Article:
The overall population grew to more than 37 million, dwarfing the nation’s second-largest state, Texas, by 12 million people.
Among Californians of all ages, the 38 percent who are Hispanic almost equal the 40 percent who are white, a drop of 5 percent. Even in Orange County, where the airport is named after John Wayne, whites are now a minority and Hispanics make up the largest block of school-age children.
“Hispanics are the future of California,” said William Frey, a demographer with the Brookings Institution. “Any local or state initiatives that have to do with education need to reach out to this population. That’s more crucial in California than anywhere else.”
The census statistics released Tuesday suggest the Golden State is losing its luster as growth has slowed and many of its residents have decamped for states where housing is cheaper. But it remains a harbinger of trends that have broad implications across the nation.
Analysts in California offered this caveat about the new census figures: Past census numbers came at times of relative or robust growth in the state economy. This time they were taken during one of the worst recessions in the state’s history. Growth essentially stopped in the final two years of the decade.
“The period in the 1950s and ’60s, when people expected you could move to California and get a good job and stay many generations, is clearly past us,” said John Logan, a Brown University sociologist. Hispanics and Asians are now leaving California for other places in the country.
The rapid expansion in California’s Hispanic population has transformed the state’s political balance, putting Republicans at a disadvantage in statewide elections.
As recently as 1990, Hispanics were 26 percent of the state’s overall population. By the next census in 2000, non-Hispanic whites had already become a minority. As the number of Hispanics has grown, so has their share of the electorate, reaching 22 percent last November.
That helped California Democrats hold back the national tide that swept Republicans into office. In California, Democrats won every major statewide office. “We looked nothing like the rest of the nation,” said Thad Kousser, a political scientist at the University of California at San Diego. “We were a political island.”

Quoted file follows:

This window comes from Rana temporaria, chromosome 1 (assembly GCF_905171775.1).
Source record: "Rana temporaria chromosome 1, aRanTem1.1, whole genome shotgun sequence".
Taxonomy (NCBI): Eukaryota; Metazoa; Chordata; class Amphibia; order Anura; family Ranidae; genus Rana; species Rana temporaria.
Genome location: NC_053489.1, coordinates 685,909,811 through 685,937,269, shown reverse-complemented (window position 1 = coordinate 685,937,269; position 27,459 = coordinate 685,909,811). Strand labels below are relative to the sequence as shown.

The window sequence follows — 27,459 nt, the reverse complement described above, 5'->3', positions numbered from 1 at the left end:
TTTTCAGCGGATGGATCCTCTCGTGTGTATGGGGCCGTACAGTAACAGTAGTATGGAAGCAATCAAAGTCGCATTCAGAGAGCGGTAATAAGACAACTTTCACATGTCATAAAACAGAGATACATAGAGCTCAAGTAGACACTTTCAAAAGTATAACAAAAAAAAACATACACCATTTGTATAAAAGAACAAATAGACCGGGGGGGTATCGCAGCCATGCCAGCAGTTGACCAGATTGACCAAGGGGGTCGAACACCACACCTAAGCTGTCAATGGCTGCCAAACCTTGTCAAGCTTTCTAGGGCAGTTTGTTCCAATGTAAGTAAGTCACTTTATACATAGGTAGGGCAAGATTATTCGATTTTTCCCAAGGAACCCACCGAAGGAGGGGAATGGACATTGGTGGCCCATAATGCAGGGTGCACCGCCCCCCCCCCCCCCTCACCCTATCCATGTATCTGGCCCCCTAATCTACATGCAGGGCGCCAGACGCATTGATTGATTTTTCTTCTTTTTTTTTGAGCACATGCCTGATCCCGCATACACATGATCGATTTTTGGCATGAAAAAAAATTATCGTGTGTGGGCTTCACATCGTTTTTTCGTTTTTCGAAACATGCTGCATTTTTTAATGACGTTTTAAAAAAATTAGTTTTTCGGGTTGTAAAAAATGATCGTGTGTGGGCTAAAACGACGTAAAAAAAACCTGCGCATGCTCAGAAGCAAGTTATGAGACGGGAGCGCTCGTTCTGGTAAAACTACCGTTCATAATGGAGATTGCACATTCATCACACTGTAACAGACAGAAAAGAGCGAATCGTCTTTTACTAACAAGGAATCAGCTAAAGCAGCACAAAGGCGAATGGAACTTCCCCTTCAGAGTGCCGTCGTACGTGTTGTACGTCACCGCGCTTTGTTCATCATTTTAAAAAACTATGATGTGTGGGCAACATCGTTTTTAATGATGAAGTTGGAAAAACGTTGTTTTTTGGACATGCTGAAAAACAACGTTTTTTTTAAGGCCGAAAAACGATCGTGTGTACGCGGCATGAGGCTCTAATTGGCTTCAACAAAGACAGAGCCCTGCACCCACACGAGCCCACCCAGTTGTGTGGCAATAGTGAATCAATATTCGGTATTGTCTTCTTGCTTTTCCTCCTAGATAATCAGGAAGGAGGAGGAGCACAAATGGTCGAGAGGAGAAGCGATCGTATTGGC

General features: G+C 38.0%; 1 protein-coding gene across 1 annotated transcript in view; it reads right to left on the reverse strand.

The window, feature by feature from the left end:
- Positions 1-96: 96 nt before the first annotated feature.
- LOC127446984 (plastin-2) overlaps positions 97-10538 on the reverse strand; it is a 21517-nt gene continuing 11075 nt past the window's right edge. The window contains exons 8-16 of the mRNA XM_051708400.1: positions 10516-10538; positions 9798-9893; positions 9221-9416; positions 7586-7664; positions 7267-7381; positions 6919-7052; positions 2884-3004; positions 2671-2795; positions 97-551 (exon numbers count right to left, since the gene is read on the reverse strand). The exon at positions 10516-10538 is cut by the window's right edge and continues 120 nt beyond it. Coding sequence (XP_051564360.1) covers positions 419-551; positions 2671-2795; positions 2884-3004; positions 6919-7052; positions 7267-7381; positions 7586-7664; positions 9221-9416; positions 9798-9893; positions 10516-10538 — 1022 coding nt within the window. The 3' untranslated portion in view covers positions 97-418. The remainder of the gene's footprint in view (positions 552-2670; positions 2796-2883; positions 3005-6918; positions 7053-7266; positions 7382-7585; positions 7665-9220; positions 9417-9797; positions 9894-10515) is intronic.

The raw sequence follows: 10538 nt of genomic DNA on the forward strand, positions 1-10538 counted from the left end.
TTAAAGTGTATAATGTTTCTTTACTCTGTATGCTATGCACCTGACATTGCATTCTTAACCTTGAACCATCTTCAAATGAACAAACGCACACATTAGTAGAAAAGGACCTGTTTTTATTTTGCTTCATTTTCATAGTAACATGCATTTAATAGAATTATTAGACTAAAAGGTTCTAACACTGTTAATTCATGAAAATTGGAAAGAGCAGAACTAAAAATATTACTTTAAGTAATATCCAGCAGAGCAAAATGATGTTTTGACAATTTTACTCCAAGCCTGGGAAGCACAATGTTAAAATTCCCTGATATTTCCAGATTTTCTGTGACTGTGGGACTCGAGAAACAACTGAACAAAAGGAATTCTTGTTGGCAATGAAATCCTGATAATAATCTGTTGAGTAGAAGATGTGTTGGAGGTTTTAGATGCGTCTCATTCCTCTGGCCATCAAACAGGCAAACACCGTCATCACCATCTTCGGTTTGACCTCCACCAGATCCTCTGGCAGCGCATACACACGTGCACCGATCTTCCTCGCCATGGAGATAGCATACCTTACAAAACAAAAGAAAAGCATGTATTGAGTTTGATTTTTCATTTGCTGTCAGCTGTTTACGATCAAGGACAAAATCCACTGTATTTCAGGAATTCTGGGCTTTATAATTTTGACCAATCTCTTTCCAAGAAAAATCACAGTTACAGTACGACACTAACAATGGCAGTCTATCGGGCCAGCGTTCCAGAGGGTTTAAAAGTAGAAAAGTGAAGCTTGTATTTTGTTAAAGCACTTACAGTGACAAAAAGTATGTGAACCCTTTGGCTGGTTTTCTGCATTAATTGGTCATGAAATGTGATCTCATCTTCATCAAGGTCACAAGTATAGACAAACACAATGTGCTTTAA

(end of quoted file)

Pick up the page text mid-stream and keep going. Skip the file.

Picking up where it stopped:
Dan Schnur, director of the Jesse M. Unruh Institute of Politics at the University of Southern California, said Republicans face continued problems.
“The 2010 election is a very accurate foreshadowing of the impact of the Latino vote in statewide elections, unless Republicans figure out a different way to deal with this,” he said.
The state’s population has shifted away from the coast toward inland California, presenting a geographic challenge for Democrats and a demographic challenge to Republicans. The next delegations are expected to include more minorities to reflect the growing diversity of the state.
As congressional and legislative boundaries are redrawn, the new population figures mean white urban Democrats are likely to be at risk. At the same time, generally safe Republican districts in some of those inland areas could be more Democratic as a result of some of the population changes.
For the first time since it achieved statehood, California will not gain even a single congressional seat as a result of the census. In contrast, Texas, with a population of 25 million, will pick up four new House seats.
California’s population grew 10 percent between 2000 and 2010, making it one of the two slowest-growing states in the West.
“It’s no longer a boom state. It’s a steady state,” said Dowell Myers, a professor in the School of Policy, Planning and Development at the University of Southern California. “It means there is more hope for us digging ourselves out of our hole.”
Whatever the future, it is certain to include more Hispanics. More than nine out of 10 Latinos under age 18 are U.S. citizens, according to the National Council of La Raza, and the median age of Hispanics is just 27.
“From a political perspective, any party that wants to be a majority party in the future is going to have to have a significant share of that population,” said Arturo Vargas, executive director of the National Association of Latino Elected and Appointed Officials.
Staff researcher Dan Keating contributed to this report.